What do you get by mixing beans, a trait for hot weather and brightly colored fabric? A bold strat comm campaign designed to improve food security among rural farmers in Mozambique.
The campaign, The Mother Bean, was created by a team of AdZou journalism students as part of a collaboration between the Health Communication Research Center (HCRC) at the Missouri School of Journalism and the College of Agriculture, Food and Natural Resources (CAFNR). Common beans, also known as everyday pintos, kidney beans and other legumes, are important to many people around the world. But in regions of Mozambique, and in other countries in Africa where soils may be low in phosphorous, and unpredictable weather can wipe out a family’s main source of food and income, improved common beans — or “beans bred for bad soils”– are critical.
Improved beans are bred using local lines and are both drought- and heat-tolerant, but are not genetically-modified. These improved varieties of beans have been a focus of work for Dr. Jill Findeis, director, division of applied social sciences, CAFNR, and her collaborators at Penn State University for almost three decades.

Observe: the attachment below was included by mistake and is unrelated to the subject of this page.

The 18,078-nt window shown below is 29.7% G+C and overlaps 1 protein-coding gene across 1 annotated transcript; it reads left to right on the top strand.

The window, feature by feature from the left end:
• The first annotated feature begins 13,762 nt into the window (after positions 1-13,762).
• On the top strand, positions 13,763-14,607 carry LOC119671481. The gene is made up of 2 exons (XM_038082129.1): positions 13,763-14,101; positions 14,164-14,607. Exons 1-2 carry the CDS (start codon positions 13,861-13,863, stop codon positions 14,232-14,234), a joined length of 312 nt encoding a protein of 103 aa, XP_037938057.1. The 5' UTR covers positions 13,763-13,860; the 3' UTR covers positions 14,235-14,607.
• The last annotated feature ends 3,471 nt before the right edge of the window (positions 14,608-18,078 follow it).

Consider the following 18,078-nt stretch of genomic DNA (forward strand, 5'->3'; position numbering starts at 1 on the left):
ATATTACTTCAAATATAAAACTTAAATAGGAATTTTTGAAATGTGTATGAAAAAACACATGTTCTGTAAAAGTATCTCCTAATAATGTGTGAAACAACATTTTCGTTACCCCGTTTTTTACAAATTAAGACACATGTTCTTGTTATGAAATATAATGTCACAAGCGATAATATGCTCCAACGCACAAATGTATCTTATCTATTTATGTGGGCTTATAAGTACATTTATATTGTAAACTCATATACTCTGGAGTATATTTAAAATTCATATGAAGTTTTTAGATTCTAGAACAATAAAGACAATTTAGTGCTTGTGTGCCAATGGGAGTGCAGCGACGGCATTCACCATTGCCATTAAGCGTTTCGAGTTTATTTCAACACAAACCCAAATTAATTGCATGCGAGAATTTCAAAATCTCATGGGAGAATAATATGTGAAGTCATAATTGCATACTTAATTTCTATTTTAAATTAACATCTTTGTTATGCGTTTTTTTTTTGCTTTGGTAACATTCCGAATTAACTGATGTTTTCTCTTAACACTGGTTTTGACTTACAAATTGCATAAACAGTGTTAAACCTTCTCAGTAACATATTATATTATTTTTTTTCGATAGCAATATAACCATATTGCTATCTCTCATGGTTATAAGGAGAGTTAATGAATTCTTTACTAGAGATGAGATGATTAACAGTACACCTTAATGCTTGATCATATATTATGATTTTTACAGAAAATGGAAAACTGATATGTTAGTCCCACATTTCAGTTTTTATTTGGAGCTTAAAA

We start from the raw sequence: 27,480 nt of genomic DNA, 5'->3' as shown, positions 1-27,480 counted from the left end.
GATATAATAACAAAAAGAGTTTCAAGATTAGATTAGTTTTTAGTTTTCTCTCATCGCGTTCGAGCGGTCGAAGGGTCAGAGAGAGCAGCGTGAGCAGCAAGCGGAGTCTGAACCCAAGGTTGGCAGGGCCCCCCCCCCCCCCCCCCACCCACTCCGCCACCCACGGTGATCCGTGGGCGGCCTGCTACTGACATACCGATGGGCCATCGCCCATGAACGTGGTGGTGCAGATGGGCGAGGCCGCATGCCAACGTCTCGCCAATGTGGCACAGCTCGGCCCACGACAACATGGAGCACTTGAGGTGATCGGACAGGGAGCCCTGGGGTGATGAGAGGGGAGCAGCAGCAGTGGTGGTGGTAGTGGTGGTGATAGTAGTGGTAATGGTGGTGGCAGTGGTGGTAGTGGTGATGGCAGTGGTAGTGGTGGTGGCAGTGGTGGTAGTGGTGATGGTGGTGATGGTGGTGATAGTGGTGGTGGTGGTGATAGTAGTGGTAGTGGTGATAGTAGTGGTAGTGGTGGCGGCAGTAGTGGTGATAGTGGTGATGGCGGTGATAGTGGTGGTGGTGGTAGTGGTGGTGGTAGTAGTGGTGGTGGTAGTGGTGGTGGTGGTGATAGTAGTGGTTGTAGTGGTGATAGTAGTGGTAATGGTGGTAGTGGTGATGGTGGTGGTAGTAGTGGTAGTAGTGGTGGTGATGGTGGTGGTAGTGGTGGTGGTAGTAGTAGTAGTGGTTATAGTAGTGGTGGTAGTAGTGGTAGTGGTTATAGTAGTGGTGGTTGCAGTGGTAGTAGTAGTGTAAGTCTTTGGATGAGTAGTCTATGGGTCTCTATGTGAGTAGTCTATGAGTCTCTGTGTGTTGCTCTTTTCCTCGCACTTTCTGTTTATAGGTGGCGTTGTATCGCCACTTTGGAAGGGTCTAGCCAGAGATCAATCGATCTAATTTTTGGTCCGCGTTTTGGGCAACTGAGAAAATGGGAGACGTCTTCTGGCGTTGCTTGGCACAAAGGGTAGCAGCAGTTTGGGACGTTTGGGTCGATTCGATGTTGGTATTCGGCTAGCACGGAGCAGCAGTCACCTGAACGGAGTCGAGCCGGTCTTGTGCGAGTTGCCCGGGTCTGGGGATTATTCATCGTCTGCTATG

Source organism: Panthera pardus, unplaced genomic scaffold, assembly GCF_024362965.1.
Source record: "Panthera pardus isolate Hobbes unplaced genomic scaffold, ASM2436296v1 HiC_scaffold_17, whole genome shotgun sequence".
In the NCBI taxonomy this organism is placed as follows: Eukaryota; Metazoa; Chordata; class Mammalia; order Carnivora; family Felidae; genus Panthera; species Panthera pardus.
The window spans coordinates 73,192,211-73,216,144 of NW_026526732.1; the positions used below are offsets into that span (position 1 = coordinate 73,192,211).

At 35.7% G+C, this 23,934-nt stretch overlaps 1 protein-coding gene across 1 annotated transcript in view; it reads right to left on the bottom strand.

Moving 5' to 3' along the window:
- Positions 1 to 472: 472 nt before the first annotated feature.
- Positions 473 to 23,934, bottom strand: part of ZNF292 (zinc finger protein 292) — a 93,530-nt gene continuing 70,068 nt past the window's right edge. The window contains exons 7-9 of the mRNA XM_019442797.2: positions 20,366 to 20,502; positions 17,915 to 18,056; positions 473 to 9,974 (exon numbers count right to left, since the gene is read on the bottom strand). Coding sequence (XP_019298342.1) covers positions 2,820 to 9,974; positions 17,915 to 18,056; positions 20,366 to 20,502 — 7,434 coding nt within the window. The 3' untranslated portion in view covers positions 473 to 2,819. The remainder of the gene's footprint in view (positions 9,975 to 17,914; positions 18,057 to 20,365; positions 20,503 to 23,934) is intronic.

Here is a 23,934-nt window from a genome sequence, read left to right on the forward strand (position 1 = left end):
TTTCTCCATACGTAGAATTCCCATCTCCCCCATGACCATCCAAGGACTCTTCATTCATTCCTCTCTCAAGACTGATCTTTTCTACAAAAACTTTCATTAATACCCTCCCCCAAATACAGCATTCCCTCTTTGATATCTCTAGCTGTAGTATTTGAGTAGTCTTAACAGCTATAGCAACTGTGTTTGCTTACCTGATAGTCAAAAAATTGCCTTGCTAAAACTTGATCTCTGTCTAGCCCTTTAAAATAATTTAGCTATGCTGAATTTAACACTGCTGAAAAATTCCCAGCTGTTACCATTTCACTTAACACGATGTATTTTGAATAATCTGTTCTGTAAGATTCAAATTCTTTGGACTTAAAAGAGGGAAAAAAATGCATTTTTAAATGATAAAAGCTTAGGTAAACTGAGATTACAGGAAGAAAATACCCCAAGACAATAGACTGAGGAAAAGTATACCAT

However, despite the advantages, not all farmers in rural Mozambique are aware of them or how improved beans can benefit their households. This is where the AdZou student team, HCRC and CAFNR collaboration focused their efforts to increase education and awareness through science and strategic communication methods.
Leading the strat comm side, HCRC co-director Amy Dunaway hired the student team and provided them with international development insight and social marketing recommendations, while CAFNR’s Dr. Jill Findeis, Nina Furstenau and Fridah Mubichi, provided agricultural, social and economic context and information. From there, the AdZou team developed concepts that were field tested in Mozambique by Dunaway, Furstenau and Mubichi with women farmers.
With original research and feedback in hand, the AdZou team got to work designing “The Mother Bean” campaign and presented their final planbook in May. Featuring a brightly colored pattern and fabric, “The Mother Bean” campaign speaks to female audiences in particular, and markets the advantages of the improved common beans through social marketing strategies as well as mass media.
“Social marketing, in the sense of the 4Ps–product, place, price and promotion, is part of the recipe for success for this campaign, particularly to both market the improved beans, and to increase female farmers’ own social capital in their communities,” said Dunaway. “We were thrilled to receive positive reviews from women we visited with in the spring, and you could see excitement building from village to village.”
Since May, campaign partners’ have voiced extremely positive feedback as well and the team plans to launch pilot materials soon. Stay tuned for more details on the Mother Bean.